Maturity and arrogance obviously go hand in hand

When a band receives another invitation back to Download Festival, they know they must be doing something right. Fronted by the admirably talented Chris Robertson, the Kentuckian quartet graced the Donington site for the third time and did so with a far greater air of maturity.

Beginning with aptly titled 'Change' from their newly released album 'Between the Devil and the Deep Blue Sea,' the Southern rockers prepared to illustrate just how far they had progressed over an eventful four years. With heaving riffs and brash vocals, Black Stone Cherry have not only perfected a distinguished sound, but have honed one that is superbly suited to live performance. The afternoon had been delightfully sunny, but coincidentally as the band stormed into 'Rain Wizard,' ominous clouds gradually began to form over the town of Castle Donington. Looks like we know who to blame for the Friday evening showers and the horrendous Sunday washout...

Whilst the band understandably wanted to promote their new album by including 'Killing Floor' and new single 'White Trash Millionaire' to their set, they also treated their crowd to a bold cover of Adele's chart-topping hit 'Rolling in the Deep'. Old favourites 'Maybe Someday' and 'Shooting Star' offered a voyage back to the days of the band's debut album, before they continued with another catchy new number 'Blame it on the Boom Boom'. As they finished their set with 'Lonely Train,' Robertson stated that he believed the moment would be THE key memory that the fans would take away with them from the entire festival. With a star-studded line-up of astounding live acts (System of a Down, Alice Cooper and Rob Zombie, but to name just a few), this did make the beanie-wearing frontman sound completely disillusioned. Black Stone Cherry has always been an impressive live act, but Robertson's swollen arrogance came across as somewhat disrespectful.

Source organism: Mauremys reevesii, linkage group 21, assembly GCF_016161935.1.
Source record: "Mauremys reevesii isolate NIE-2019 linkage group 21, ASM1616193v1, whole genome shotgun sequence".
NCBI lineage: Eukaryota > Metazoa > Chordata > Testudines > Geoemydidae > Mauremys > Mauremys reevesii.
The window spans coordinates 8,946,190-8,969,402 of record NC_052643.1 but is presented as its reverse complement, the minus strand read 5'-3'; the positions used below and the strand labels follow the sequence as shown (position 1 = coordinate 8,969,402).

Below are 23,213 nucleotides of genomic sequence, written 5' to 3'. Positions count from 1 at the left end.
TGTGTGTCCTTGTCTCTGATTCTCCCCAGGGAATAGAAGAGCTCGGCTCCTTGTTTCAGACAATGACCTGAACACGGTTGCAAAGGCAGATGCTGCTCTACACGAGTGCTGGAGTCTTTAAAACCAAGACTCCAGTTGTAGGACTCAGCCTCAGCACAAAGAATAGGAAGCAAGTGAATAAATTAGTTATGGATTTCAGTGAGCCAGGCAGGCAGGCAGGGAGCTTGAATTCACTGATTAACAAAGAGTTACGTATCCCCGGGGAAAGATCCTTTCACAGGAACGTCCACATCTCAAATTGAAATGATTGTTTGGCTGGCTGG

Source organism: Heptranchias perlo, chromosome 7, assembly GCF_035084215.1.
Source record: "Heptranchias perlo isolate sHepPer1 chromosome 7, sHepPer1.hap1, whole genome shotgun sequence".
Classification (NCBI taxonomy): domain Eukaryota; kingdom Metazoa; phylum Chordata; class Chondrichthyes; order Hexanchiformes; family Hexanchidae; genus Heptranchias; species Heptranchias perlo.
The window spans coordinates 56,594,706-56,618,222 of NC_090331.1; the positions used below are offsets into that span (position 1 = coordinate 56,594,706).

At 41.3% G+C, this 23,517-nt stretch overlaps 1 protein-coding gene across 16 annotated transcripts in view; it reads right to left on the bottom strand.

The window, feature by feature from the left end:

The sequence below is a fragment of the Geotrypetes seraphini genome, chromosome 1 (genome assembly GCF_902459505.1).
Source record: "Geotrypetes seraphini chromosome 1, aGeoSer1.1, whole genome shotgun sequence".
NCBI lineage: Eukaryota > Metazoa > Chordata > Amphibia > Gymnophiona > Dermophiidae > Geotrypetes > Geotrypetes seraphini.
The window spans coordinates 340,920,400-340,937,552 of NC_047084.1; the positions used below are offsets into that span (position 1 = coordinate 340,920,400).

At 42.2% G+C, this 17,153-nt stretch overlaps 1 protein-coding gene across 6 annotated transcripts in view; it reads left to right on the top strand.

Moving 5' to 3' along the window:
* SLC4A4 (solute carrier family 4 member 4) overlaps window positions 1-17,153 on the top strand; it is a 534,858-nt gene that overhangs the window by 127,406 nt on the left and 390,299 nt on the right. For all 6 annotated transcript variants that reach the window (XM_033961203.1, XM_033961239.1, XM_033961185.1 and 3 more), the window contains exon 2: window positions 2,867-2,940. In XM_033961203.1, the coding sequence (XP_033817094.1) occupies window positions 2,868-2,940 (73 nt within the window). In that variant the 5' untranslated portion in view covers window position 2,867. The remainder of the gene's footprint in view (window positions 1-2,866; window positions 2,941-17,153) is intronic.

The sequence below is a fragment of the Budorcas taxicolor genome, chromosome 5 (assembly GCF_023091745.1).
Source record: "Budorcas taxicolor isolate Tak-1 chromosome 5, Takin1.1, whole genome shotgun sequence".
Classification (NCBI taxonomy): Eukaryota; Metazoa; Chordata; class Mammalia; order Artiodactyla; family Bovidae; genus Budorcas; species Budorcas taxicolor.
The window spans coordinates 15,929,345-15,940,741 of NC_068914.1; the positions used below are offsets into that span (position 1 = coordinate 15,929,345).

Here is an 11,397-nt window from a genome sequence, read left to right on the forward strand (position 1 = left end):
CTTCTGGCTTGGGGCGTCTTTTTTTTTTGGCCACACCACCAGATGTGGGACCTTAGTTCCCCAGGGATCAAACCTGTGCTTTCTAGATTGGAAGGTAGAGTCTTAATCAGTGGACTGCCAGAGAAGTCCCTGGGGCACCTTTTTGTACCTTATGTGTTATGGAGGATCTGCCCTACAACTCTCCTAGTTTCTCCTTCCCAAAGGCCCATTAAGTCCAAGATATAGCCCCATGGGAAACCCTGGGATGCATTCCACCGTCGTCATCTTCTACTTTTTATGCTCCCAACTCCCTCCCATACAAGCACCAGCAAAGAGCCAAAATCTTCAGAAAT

Black Stone Cherry used to be a band that would pause mid way through their festival slots, in a moment of awe, to ask their sizeable crowds if they would mind if they took an audience photo. Now under the perception that they are comparable to rock 'n' roll legendary, Black Stone Cherry appear to have changed. Chris Robertson is well aware that he and his band sound fantastic, with this ever-rising confidence having sapped any sense of modesty. However, it comes as no surprise that the band have earned a support slot on the upcoming Alter Bridge tour; they are still a great live band with a promising future still ahead of them.